After Jermaine and Elsie the night had clearly climaxed and, thankfully, the savvy programming had saved the more abstract, arthouse and dialogue-free films for the second half, so that while people were flocking to praise Jermaine and Elsie's cast and crew, it didn’t mar the remaining films too much. One impressive later entry – I’m Hurting – saw Billy Childish present an arresting acapella monologue about alcoholism, juxtaposing the masculinity of its presentation with the vulnerability of its words.

While many of the films from the night were set in West London, it was Jermaine and Elsie that best married filmmaking artistry with the West London experience, and the crew behind it should be incredibly proud. Many in the audience commented on the realness of the depiction of the care system, nodding knowingly along as the film explored the ineffective way our elderly are looked after. The unmistakable setting only enhanced the reality and relatability of the piece.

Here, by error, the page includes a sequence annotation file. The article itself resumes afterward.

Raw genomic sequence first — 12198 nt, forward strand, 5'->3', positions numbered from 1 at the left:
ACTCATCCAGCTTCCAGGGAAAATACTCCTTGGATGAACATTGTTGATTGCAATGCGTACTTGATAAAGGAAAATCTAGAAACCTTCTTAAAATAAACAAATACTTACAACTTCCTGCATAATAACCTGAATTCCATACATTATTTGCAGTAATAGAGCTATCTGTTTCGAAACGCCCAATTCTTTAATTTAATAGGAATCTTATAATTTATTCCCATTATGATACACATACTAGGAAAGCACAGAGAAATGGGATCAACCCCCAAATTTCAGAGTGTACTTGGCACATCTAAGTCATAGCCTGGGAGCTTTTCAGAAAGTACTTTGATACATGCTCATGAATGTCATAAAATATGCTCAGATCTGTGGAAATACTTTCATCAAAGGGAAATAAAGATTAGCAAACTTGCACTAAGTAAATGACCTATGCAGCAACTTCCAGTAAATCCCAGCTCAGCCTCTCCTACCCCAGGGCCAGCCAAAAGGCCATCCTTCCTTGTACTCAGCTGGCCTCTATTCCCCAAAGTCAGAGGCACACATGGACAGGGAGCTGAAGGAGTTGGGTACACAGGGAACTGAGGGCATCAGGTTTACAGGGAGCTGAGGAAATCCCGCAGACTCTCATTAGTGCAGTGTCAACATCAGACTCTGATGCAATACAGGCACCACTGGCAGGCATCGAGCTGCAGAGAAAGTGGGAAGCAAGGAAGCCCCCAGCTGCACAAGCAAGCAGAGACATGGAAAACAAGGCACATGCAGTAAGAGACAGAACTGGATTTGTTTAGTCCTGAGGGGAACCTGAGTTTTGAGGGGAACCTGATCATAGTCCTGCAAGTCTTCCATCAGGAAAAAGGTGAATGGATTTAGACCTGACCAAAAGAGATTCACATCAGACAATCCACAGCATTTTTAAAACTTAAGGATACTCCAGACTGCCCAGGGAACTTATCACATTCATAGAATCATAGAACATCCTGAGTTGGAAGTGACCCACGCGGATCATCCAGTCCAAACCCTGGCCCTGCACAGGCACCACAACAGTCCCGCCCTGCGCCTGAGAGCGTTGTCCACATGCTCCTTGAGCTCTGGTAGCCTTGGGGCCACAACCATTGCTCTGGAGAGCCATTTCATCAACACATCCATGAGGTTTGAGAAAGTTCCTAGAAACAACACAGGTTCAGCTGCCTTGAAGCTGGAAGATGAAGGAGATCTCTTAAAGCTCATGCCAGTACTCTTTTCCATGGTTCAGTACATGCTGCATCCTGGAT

“West London is my home,” says Campbell. “I've lived in lots of different places but I feel centred and calm in this beautiful, diverse, fascinating area. As a baby, my mother and I lived in Grenfell towers. I am so proud of Ladbroke Grove and the way we came together in the wake of such tragedy. The supermarket was rammed with people of all colours and creeds buying supplies for the victims. Jermaine and Elsie represents my experience of Ladbroke Grove. Doesn't matter where you are from or what colour you are, we just get on with it. I am blessed to live in this area.”

West London Film Network Presents was a night that demonstrated the breadth of diversity and community spirit, both in the selection of films it showed, and in the audience that came together on the night. In the wake of Grenfell, West London has suffered, but this was a night that demonstrated that it remains unbroken. And in Jermaine and Elsie, Lopez and Campbell’s picture gave the audience an unforgettable experience, and a film that deserves to be seen – not just in all corners of the capital – but far beyond.

Homepage photo: Jermaine and Elsie.